The very first Gambling Technology Strategies 2011 has just finished up at Le Meridian Piccadilly in London, the center of the iGaming Universe. The conference attracted about 40 attendees over the course of two days, mostly lawyers, regulators, social gaming operators and service providers.
The biggest strength of this event was that there was ample opportunity to network with every attendee and the venue was central and convenient for everyone. On the other hand, the small number of attendees was a bit disappointing and most of the information covered in the presentations was fairly basic, apart from some of the nuggets of regulatory information that were released mostly during day one.
The first day of the conference featured the popular “Review of Regulatory and Policy Developments Across Europe” panel including lawyers representing Italy, Germany, Spain and Denmark in addition to Tim Philips of Betfair.
During the panel, Italian lawyer Quirino Mancini claimed there is no future for one single European license but that regulatory bodies within the EU are already working together. Quirino also confirmed that Italy is currently working on new rules for their second round of licensing which will be more “European friendly”. Wulf Hambach of Germany stated that Germany could be the next EU state to open up and that this market has potential to be the largest and most profitable market. Spanish lawyer Santiago Asensi believes that Spain will grant their first licenses in the beginning of 2012 and Danish lawyer Justin Fransenn predicts that Denmark will open up in the fall of 2011 but seeing that the population is only 5 million, there will be very few barriers of entry or else a Danish license would not be worth it for operators.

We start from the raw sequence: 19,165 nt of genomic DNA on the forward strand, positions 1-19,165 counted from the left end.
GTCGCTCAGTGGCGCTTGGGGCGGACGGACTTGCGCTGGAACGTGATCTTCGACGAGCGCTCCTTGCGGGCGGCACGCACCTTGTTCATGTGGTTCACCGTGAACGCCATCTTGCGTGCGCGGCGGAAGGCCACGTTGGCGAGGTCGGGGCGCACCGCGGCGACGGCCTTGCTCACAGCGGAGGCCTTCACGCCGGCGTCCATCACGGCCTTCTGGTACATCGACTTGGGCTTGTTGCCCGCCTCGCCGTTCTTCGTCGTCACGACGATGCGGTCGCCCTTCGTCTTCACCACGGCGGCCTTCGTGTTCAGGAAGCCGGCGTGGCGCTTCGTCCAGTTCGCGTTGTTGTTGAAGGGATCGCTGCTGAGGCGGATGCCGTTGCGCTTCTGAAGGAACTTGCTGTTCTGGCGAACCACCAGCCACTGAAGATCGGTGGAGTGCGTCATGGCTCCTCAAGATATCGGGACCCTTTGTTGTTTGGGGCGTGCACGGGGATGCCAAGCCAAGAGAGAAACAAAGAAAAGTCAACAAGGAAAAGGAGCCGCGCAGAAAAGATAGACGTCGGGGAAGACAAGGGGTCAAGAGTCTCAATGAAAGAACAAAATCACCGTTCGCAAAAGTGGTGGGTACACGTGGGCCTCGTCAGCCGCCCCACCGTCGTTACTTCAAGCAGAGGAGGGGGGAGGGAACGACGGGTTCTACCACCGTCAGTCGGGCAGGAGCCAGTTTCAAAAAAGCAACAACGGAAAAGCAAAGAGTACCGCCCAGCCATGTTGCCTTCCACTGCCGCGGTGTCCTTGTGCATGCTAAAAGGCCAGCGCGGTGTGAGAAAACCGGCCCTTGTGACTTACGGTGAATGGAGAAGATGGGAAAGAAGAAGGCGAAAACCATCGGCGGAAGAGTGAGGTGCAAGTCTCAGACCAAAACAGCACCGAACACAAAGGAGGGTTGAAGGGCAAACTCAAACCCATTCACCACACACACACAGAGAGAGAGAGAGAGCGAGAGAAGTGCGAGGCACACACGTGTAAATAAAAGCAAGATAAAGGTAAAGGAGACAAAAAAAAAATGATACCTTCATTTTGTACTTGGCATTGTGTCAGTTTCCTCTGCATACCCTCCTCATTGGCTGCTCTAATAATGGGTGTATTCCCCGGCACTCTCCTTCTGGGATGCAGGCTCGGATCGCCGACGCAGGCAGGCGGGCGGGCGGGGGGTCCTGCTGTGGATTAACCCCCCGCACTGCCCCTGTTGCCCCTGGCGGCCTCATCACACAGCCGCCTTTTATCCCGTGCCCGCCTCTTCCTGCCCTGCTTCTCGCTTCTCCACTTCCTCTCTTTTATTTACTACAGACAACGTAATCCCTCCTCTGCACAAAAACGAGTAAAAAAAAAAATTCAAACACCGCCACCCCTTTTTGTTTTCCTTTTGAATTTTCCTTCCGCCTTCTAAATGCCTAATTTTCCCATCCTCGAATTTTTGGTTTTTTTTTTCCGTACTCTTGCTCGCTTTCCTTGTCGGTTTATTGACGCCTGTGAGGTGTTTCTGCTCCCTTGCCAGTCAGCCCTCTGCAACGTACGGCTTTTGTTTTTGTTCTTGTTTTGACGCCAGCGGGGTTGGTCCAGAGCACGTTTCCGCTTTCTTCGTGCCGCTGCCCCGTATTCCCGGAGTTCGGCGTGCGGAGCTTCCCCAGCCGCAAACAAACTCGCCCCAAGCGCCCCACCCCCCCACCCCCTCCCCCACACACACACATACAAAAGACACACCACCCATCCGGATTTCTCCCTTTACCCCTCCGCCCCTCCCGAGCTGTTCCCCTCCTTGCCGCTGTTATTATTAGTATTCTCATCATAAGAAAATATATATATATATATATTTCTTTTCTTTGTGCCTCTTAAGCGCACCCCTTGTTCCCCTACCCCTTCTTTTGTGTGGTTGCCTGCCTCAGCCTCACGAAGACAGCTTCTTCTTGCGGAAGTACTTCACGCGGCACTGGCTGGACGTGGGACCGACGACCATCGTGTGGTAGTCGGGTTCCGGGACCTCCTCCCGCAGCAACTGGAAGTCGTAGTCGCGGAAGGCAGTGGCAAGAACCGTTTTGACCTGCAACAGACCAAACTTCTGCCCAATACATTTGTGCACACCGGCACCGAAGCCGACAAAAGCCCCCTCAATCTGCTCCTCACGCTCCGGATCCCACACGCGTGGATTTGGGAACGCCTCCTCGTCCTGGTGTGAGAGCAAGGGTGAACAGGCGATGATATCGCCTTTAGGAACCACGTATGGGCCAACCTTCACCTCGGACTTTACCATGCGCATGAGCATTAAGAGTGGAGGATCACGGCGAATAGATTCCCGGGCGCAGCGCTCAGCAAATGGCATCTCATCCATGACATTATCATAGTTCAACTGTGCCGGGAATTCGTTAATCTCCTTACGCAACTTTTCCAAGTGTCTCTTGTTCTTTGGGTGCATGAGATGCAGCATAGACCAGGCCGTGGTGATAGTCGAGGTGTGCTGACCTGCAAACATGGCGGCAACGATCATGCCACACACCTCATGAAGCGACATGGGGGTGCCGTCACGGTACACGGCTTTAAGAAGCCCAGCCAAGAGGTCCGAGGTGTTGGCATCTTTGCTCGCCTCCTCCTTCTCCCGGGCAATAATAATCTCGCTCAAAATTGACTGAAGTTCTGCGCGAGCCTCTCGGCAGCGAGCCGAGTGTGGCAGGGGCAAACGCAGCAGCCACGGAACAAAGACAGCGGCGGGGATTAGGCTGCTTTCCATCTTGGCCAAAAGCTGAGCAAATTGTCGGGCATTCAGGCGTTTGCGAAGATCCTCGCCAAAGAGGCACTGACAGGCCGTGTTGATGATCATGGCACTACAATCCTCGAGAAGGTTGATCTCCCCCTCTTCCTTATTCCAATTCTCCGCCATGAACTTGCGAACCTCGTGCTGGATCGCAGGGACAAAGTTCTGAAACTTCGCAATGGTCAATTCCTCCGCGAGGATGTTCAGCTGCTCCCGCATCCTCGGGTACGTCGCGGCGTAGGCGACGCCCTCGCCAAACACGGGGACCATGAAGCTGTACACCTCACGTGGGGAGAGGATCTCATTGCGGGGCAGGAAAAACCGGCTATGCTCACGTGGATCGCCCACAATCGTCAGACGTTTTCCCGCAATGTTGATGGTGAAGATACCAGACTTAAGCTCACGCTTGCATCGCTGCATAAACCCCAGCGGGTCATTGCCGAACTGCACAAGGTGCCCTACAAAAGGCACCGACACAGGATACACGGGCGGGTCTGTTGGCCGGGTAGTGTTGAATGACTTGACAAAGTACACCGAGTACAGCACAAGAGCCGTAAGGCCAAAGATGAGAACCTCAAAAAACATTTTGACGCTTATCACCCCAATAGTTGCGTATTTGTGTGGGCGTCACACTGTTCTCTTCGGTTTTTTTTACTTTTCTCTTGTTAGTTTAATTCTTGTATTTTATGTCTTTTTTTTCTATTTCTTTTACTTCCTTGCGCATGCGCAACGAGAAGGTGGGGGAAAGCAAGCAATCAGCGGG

The potential move by the UK regulatory body to dissolve their white list of gaming jurisdictions was also addressed and operators such as Betfair (who just left the UK for a license in Gibraltar) will consider a UK license once the laws have been adjusted. Robin Le Prevost believes that the UK will be fair in whatever it decides to do and that Alderney, currently whitelisted by the UK, has a good an open relationship with the UK regulators so something will likely be worked out between the two jurisdictions.
Mobile gaming was another hot topic discussed during the conference, especially after the mobile gaming presentation on day two, and everyone seems to agree that it will the next big thing from a technology standpoint in 2011. Along with the rise of mobile betting comes along a series of challenges however, including data leakage risks, how to manage geographical regulatory restrictions, ensuring players are safe and ensuring that underage gambling is not taking place.
C5’s intentions were in the right place when organizing a technology focused event, however they may have been better off calling it “Gambling Regulation Strategies” because the delegates and presenters talked a lot more about the state of regulation in Europe than technology in 2011. In conclusion, after attending this conference it seems very fair to say that operators who are seeking licenses in multiple jurisdictions and operators interested in mobile gaming platforms will have a lot of technological challenges in their future.